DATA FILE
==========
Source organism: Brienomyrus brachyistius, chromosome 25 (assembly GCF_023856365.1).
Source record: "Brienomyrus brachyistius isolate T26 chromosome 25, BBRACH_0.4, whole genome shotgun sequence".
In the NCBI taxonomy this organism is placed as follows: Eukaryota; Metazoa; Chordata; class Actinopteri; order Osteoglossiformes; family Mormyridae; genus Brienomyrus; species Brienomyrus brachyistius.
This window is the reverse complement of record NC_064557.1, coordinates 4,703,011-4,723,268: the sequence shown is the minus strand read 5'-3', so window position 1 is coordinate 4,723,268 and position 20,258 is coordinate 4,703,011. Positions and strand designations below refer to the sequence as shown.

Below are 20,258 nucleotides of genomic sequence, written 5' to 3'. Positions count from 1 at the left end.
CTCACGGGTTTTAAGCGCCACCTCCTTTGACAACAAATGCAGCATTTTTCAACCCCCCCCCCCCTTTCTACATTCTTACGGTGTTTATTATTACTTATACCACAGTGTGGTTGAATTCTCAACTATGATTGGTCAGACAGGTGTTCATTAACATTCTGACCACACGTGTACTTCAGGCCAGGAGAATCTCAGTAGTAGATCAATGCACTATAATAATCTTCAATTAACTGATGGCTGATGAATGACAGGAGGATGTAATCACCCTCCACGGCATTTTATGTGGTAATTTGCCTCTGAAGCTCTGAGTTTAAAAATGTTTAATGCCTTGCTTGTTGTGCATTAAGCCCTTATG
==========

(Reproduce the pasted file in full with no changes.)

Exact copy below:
Source organism: Brienomyrus brachyistius, chromosome 25 (assembly GCF_023856365.1).
Source record: "Brienomyrus brachyistius isolate T26 chromosome 25, BBRACH_0.4, whole genome shotgun sequence".
In the NCBI taxonomy this organism is placed as follows: Eukaryota; Metazoa; Chordata; class Actinopteri; order Osteoglossiformes; family Mormyridae; genus Brienomyrus; species Brienomyrus brachyistius.
This window is the reverse complement of record NC_064557.1, coordinates 4,703,011-4,723,268: the sequence shown is the minus strand read 5'-3', so window position 1 is coordinate 4,723,268 and position 20,258 is coordinate 4,703,011. Positions and strand designations below refer to the sequence as shown.

Below are 20,258 nucleotides of genomic sequence, written 5' to 3'. Positions count from 1 at the left end.
CTCACGGGTTTTAAGCGCCACCTCCTTTGACAACAAATGCAGCATTTTTCAACCCCCCCCCCCCTTTCTACATTCTTACGGTGTTTATTATTACTTATACCACAGTGTGGTTGAATTCTCAACTATGATTGGTCAGACAGGTGTTCATTAACATTCTGACCACACGTGTACTTCAGGCCAGGAGAATCTCAGTAGTAGATCAATGCACTATAATAATCTTCAATTAACTGATGGCTGATGAATGACAGGAGGATGTAATCACCCTCCACGGCATTTTATGTGGTAATTTGCCTCTGAAGCTCTGAGTTTAAAAATGTTTAATGCCTTGCTTGTTGTGCATTAAGCCCTTATG